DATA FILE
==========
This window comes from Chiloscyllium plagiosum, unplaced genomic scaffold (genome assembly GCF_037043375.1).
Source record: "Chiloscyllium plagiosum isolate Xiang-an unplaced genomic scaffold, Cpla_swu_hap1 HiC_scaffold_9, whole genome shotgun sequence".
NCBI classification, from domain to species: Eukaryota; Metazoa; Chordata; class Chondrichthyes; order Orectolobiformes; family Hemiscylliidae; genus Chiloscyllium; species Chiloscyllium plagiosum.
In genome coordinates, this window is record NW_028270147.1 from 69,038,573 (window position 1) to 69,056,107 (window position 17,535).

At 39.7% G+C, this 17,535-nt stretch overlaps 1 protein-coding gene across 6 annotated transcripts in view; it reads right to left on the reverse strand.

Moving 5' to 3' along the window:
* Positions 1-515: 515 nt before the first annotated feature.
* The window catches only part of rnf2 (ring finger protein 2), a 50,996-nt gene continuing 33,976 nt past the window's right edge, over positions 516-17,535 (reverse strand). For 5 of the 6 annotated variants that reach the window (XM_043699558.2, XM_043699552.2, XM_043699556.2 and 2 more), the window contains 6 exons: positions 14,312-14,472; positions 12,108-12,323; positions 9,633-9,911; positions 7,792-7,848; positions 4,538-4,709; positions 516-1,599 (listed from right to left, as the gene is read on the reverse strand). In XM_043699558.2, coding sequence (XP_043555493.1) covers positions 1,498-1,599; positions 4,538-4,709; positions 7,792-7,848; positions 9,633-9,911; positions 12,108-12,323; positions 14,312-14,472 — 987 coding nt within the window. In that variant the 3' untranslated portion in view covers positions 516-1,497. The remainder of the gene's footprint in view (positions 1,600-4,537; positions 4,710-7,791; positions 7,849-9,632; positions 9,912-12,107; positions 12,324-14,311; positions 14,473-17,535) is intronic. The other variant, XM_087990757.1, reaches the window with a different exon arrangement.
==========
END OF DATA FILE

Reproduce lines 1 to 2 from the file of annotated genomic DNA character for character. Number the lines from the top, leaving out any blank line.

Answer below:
This window comes from Chiloscyllium plagiosum, unplaced genomic scaffold (genome assembly GCF_037043375.1).
Source record: "Chiloscyllium plagiosum isolate Xiang-an unplaced genomic scaffold, Cpla_swu_hap1 HiC_scaffold_9, whole genome shotgun sequence".